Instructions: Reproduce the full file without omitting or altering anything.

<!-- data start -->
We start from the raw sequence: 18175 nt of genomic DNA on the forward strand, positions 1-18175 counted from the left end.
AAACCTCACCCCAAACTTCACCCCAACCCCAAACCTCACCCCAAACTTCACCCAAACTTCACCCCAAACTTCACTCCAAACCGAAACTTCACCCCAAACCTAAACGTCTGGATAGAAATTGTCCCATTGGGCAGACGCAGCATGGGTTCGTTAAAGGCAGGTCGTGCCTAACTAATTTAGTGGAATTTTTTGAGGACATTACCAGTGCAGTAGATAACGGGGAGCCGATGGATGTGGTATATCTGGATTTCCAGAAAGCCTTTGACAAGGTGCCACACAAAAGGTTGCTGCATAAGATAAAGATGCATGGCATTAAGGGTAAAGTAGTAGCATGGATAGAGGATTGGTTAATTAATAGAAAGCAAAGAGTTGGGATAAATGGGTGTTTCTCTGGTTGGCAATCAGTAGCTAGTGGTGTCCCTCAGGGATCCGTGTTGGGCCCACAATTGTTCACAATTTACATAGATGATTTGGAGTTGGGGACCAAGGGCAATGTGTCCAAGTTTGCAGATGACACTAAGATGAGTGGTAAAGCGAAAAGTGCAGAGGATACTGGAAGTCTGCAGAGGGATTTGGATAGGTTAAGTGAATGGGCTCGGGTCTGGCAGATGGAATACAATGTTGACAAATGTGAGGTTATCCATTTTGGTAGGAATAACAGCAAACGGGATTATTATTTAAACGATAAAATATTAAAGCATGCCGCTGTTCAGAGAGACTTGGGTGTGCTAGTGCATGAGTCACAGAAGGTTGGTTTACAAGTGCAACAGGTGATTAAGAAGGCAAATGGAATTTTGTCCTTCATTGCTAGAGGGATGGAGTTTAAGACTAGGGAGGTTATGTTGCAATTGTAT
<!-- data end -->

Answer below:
We start from the raw sequence: 18175 nt of genomic DNA on the forward strand, positions 1-18175 counted from the left end.
AAACCTCACCCCAAACTTCACCCCAACCCCAAACCTCACCCCAAACTTCACCCAAACTTCACCCCAAACTTCACTCCAAACCGAAACTTCACCCCAAACCTAAACGTCTGGATAGAAATTGTCCCATTGGGCAGACGCAGCATGGGTTCGTTAAAGGCAGGTCGTGCCTAACTAATTTAGTGGAATTTTTTGAGGACATTACCAGTGCAGTAGATAACGGGGAGCCGATGGATGTGGTATATCTGGATTTCCAGAAAGCCTTTGACAAGGTGCCACACAAAAGGTTGCTGCATAAGATAAAGATGCATGGCATTAAGGGTAAAGTAGTAGCATGGATAGAGGATTGGTTAATTAATAGAAAGCAAAGAGTTGGGATAAATGGGTGTTTCTCTGGTTGGCAATCAGTAGCTAGTGGTGTCCCTCAGGGATCCGTGTTGGGCCCACAATTGTTCACAATTTACATAGATGATTTGGAGTTGGGGACCAAGGGCAATGTGTCCAAGTTTGCAGATGACACTAAGATGAGTGGTAAAGCGAAAAGTGCAGAGGATACTGGAAGTCTGCAGAGGGATTTGGATAGGTTAAGTGAATGGGCTCGGGTCTGGCAGATGGAATACAATGTTGACAAATGTGAGGTTATCCATTTTGGTAGGAATAACAGCAAACGGGATTATTATTTAAACGATAAAATATTAAAGCATGCCGCTGTTCAGAGAGACTTGGGTGTGCTAGTGCATGAGTCACAGAAGGTTGGTTTACAAGTGCAACAGGTGATTAAGAAGGCAAATGGAATTTTGTCCTTCATTGCTAGAGGGATGGAGTTTAAGACTAGGGAGGTTATGTTGCAATTGTAT